The group has turned to networks in Asia, Europe and the Middle East to raise money
By Zach Caldwell
Wednesday, June 16, 2021
Hamas has turned to aligned charities, successors to sanctioned organizations and shell companies based abroad to raise funds following the recent conflict with Israel, Kharon found.
The latest flare-up in the war between Hamas and Israel ended with a cease-fire that took effect May 25 and had largely held until new airstrikes this week. The Israeli bombing campaign against targets in the Gaza Strip left widespread property damage, which is leading to an influx in foreign reconstruction investment and international assistance.
U.S. and European officials have acknowledged the difficulties of preventing Hamas from benefiting from the foreign investment. “If we do this right, reconstruction and then – and relief for the people of Gaza, far from empowering Hamas, I think has the potential to undermine it,” U.S. Secretary of State Antony Blinken said May 25, during a press briefing while in Jerusalem. U.K. Foreign Secretary Dominic Raab told the BBC it was “critically important” to ensure funds “do not drift into the pockets of Hamas,” and instead help alleviate the plight of Palestinians.
Hamas, which is sanctioned by the U.S. and European Union, in the meantime has turned to its various pre-existing networks in Asia, Europe and the Middle East to raise funds, Kharon found.
In Malaysia, the Palestinian Cultural Organization - Malaysia (PCOM), which is led by Hamas representative Muslim Imran, co-sponsored an online event in mid-May that hosted Hamas leader Musa Abu Marzouk. In remarks addressed to the Malaysian people, Marzouk said "you are partners in this battle" and encouraged viewers to participate in jihad through “financial aid.” Other sponsors of the event included the Malaysia branch of the sanctioned Hamas organization al-Quds International Foundation, and MyCare, a Malaysian charity.
The online event, dubbed Intifadah Baitul Maqdis, in reference to the recent uprising in Jerusalem, also provided donation information for a MyCare-led campaign, Palestine Under Attack, that solicits funds with the proclamation: "Let us rise up and defend the Palestinian land from Zionist invasion.” The campaign received donations totaling more than USD 1.1 million by Wednesday, according to MyCare's website.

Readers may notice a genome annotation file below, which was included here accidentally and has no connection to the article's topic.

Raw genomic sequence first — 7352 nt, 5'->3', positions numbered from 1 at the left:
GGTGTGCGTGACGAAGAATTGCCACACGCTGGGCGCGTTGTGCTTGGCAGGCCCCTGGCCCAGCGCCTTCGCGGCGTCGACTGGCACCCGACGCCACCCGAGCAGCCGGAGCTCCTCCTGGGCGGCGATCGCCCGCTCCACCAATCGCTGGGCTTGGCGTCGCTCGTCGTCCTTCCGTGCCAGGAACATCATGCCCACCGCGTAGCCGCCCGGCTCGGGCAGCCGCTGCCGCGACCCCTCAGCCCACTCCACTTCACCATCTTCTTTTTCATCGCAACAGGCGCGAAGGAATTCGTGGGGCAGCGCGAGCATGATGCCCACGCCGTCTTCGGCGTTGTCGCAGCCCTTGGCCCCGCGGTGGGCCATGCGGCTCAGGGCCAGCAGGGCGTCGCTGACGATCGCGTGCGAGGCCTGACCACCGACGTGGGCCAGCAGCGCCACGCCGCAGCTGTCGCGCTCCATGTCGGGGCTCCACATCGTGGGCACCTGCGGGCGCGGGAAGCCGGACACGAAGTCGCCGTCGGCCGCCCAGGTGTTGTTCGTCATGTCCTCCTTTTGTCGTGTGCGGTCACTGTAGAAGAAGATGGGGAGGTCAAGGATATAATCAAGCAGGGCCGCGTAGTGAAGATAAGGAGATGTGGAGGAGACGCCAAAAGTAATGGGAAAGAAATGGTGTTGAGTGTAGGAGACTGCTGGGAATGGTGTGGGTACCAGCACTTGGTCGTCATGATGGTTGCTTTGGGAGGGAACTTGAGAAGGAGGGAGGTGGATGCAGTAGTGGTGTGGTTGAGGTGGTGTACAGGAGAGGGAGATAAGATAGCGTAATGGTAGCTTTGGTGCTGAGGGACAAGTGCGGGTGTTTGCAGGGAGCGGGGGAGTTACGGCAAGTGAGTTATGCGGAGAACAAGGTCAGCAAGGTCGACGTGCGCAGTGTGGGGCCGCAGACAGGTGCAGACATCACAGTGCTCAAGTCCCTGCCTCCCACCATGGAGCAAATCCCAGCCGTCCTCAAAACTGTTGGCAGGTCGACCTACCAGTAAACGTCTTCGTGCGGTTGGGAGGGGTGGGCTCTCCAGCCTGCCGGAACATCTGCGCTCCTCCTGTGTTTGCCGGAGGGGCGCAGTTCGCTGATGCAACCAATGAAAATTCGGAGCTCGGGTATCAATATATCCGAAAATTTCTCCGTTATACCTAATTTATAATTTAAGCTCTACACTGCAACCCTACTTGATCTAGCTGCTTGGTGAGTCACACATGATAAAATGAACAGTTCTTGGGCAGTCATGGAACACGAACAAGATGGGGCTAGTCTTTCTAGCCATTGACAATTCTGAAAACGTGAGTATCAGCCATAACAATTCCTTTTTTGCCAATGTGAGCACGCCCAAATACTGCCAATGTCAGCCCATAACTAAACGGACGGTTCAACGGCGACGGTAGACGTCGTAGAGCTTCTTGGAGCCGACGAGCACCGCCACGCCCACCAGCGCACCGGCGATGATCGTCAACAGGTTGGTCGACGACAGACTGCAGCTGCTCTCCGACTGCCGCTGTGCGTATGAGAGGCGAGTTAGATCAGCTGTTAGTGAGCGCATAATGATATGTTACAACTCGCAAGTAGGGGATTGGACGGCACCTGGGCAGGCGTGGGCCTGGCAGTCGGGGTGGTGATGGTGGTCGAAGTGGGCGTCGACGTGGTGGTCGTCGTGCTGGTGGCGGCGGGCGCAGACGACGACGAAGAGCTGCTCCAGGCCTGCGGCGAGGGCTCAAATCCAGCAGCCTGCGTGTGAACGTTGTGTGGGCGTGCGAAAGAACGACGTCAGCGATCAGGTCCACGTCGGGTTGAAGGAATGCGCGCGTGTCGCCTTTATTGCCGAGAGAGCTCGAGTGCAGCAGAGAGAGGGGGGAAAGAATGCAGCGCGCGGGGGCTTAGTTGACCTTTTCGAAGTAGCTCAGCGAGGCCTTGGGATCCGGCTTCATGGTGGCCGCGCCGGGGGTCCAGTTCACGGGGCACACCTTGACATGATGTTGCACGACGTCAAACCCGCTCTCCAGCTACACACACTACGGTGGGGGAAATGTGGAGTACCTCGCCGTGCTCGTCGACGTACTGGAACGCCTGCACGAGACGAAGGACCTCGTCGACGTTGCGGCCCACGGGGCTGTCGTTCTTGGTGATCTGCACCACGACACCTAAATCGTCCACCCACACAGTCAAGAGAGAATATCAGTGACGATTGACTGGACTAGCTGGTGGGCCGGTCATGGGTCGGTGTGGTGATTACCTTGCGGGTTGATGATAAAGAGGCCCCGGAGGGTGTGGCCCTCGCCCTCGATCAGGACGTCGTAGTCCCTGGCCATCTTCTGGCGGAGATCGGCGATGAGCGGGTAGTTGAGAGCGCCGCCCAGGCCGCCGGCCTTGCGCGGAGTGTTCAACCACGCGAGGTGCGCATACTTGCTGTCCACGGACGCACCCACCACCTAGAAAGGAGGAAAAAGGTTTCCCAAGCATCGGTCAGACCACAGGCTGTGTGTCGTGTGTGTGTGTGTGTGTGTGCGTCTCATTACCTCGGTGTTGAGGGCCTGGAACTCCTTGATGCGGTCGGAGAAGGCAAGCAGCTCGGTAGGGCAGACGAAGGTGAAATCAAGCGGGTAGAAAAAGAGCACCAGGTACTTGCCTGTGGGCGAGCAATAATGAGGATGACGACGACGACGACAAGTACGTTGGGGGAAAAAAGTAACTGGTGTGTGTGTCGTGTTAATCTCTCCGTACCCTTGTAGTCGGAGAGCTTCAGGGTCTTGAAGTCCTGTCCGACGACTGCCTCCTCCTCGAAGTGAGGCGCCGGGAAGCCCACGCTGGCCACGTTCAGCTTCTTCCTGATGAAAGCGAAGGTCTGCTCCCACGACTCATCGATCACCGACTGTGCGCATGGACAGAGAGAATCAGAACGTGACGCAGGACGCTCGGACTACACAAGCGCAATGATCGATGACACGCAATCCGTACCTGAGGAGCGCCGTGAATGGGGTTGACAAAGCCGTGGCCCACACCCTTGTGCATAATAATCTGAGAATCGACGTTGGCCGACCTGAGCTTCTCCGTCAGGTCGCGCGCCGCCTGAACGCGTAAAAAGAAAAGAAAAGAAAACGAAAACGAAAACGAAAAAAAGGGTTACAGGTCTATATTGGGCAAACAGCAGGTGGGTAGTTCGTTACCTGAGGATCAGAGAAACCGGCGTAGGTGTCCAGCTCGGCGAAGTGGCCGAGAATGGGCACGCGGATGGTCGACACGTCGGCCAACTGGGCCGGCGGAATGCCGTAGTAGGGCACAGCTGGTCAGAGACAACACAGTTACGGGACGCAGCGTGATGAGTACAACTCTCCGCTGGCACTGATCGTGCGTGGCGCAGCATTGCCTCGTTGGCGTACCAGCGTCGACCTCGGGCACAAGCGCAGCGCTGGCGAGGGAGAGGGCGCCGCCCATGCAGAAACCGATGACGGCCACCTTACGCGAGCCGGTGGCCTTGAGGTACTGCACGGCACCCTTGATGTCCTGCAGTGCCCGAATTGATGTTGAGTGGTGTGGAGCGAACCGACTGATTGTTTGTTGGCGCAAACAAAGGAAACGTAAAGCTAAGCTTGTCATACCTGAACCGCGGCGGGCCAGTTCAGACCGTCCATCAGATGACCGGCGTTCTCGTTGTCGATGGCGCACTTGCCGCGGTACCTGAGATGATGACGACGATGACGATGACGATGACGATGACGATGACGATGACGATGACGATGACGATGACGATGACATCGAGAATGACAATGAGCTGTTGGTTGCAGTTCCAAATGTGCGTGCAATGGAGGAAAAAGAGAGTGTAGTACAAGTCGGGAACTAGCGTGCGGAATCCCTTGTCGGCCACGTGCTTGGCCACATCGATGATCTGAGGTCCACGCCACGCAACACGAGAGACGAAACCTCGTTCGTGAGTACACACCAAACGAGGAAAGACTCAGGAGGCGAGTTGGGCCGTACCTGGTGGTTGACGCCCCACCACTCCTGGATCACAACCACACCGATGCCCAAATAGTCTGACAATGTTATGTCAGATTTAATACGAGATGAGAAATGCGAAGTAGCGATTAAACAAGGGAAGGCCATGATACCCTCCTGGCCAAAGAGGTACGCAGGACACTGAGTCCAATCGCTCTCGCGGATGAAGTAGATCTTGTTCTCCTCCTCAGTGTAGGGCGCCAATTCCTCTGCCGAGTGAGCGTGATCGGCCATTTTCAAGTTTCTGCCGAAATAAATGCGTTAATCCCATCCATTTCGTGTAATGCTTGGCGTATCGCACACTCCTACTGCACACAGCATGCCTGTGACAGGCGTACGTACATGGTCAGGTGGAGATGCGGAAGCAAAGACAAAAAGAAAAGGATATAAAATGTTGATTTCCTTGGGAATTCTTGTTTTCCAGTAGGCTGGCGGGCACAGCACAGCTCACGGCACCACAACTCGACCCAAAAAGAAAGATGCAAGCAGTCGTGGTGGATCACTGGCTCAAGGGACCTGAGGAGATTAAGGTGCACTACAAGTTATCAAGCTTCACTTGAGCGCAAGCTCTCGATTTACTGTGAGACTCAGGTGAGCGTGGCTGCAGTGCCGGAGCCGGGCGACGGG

Other foreign charities affiliated with Hamas are also engaged in post-conflict fundraising on behalf of the group, Kharon found.
France: The French charity Humani’terre relaunched a campaign it called Operation SOS Gaza & Al-Quds, for which it solicited credit card and check donations through the organization's website. Humani’terre appears to be a successor to Comite de Bienfaisance et de Secours aux Palestiniens (CBSP), which was sanctioned by the U.S. in 2003 for its role in Hamas fundraising efforts. CBSP changed its name to Soutien Humani’terre in 2018 but has not been active since the name change.
Turkey: A Hamas organization also utilized Aqdar Yonetim Hizmetleri Limited Şirketi, a recently established company in Turkey, to tap foreign currencies through an account it held at a Turkish bank.
As the most recent conflict with Israel began, the Gaza-based Palestinian Zakat Institution established the Emergency Relief Campaign and solicited euro and U.S. dollar donations at a Turkish bank in Istanbul through an account held by Aqdar Yonetim, according to a social media account for Palestinian Zakat Institution and Turkish records. Palestinian Zakat Institution has been led by senior Hamas figures, including Abd al-Raman Tamraz, a right hand man of deceased Hamas founder Sheikh Ahmed Yassin.
Aqdar Yonetim, the Turkish company, reports to be involved in an array of business activities, including computer technology imports, service and repairs, real estate and travel services, according to its profile with the Istanbul Chamber of Commerce. Aqdar Yonetim’s manager and sole shareholder also was a co-registrant of the web domain of a Hamas-run TV station, records show.
Cryptocurrency donations: And, beyond its networks of charities and affiliates around the world, a senior Hamas official told The Wall Street Journal that the group has seen a spike in bitcoin donations, though the person declined to say how much cryptocurrency it has received.
Last year, the U.S. seized 150 cryptocurrency addresses associated with the Izz al-Din al-Qassam Brigades, Hamas’s armed wing, and took control of the group’s websites, prosecutors said at the time. The al-Qassam Brigades' Telegram channel continues to solicit Bitcoin donations by linking to an al-Qassam site. The site, active as of this month, generates a unique wallet for donors and warns them not to pass it to others "for the sake of your security and privacy." The al-Qassam Brigades received up to USD 100,000 in bitcoin since the beginning of the year, with a spike in donations in May during the conflict with Israel, according to an analysis by blockchain firms and CoinDesk, a digital-currency focused news outlet.
Analysts of the Counterterrorism/Middle East team contributed to this report.
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